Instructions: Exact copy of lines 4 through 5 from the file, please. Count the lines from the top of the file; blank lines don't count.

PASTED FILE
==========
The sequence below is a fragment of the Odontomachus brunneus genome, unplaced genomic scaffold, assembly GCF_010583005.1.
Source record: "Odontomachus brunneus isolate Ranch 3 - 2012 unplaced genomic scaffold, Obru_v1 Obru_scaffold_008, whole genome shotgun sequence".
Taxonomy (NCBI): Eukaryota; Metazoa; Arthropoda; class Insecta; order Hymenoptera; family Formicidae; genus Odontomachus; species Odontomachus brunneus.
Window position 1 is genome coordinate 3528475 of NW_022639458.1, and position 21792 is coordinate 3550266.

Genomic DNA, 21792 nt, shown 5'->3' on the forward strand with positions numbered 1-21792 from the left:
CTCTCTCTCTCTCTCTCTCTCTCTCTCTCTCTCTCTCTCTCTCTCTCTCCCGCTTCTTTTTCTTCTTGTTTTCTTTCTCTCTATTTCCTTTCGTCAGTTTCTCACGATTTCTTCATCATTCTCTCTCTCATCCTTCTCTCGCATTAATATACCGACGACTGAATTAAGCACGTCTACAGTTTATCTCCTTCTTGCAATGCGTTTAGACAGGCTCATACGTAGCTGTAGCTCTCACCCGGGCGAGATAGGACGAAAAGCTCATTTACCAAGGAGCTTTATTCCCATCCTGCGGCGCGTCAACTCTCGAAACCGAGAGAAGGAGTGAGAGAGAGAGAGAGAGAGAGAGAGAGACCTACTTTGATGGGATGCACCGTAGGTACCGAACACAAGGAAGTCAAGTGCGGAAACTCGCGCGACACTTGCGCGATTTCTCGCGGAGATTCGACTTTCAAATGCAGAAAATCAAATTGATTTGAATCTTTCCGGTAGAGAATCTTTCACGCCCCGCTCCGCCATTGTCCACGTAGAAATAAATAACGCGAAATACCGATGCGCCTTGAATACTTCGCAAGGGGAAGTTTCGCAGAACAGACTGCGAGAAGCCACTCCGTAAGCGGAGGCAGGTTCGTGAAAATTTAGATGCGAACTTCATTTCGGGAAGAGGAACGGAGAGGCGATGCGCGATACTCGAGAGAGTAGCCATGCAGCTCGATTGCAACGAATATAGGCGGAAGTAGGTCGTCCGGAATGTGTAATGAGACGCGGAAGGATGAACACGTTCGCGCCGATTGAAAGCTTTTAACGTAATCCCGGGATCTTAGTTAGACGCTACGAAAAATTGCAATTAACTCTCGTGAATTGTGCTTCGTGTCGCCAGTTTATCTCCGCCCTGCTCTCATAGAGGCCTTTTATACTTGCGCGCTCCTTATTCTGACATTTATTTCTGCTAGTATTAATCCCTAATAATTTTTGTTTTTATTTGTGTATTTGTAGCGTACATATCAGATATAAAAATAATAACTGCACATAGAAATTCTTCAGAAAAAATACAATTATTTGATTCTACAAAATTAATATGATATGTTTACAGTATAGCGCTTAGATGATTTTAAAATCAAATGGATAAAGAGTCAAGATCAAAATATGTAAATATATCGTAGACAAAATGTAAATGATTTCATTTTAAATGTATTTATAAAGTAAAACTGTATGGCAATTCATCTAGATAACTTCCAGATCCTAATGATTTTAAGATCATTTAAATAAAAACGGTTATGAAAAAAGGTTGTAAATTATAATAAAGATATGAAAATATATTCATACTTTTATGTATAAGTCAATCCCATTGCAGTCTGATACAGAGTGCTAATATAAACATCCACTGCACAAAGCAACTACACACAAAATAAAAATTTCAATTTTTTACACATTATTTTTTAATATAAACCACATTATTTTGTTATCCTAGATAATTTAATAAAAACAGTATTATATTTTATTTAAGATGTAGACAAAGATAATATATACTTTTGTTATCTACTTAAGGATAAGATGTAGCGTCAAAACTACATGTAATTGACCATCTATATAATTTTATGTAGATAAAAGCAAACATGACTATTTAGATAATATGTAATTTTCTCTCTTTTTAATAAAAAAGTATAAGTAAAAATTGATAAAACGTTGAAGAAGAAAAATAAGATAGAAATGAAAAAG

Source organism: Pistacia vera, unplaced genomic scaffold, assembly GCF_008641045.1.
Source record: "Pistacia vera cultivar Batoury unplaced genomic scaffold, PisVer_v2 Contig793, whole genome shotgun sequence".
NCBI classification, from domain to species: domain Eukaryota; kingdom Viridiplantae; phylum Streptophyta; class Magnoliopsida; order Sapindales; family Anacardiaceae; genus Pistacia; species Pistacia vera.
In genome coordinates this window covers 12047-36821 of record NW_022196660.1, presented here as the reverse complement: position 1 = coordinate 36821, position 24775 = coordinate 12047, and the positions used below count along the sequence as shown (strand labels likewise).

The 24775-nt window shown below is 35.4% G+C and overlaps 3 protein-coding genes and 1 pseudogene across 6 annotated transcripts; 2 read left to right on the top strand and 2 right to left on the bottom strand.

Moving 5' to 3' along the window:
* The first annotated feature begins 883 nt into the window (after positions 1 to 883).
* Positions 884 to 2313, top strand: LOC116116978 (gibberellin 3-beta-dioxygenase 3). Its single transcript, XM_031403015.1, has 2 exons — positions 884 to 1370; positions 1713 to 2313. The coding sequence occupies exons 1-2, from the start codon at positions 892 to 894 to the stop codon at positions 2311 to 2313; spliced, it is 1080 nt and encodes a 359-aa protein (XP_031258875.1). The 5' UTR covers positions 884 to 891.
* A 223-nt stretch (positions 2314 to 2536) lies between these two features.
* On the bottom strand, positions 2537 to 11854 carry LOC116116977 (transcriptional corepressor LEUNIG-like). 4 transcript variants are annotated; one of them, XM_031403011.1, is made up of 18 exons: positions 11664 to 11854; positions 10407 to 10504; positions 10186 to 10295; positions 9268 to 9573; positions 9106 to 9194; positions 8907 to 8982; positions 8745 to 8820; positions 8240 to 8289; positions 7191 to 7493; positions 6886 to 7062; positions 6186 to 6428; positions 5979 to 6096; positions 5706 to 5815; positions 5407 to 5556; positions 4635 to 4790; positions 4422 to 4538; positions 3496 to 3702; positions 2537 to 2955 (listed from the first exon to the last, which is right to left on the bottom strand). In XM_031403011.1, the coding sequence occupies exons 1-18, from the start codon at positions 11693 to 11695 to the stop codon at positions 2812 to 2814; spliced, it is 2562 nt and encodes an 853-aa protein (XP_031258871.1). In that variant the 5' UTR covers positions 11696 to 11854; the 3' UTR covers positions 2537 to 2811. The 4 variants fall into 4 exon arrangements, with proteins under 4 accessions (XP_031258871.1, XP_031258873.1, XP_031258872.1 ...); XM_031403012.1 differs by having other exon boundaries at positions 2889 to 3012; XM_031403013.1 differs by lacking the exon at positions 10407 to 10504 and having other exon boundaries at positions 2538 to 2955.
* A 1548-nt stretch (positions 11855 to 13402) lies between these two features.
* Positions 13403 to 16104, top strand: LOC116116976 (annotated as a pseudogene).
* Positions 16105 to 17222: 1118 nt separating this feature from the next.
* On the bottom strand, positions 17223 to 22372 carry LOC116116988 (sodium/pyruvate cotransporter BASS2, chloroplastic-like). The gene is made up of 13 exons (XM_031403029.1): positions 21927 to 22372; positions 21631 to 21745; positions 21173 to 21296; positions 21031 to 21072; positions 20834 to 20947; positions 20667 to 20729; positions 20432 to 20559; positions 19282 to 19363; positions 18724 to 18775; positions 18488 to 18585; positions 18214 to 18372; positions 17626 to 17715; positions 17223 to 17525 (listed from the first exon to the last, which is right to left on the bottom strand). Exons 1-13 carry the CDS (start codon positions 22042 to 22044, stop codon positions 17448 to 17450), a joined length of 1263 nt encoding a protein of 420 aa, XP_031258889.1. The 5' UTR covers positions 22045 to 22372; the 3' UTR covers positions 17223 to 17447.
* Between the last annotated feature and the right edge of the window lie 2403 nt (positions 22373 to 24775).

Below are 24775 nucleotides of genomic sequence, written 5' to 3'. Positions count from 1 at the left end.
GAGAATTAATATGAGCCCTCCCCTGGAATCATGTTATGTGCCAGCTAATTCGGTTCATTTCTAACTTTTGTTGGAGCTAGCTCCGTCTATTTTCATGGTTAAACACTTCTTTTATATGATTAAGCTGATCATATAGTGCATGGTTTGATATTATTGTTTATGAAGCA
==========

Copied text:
Window position 1 is genome coordinate 3528475 of NW_022639458.1, and position 21792 is coordinate 3550266.

Genomic DNA, 21792 nt, shown 5'->3' on the forward strand with positions numbered 1-21792 from the left: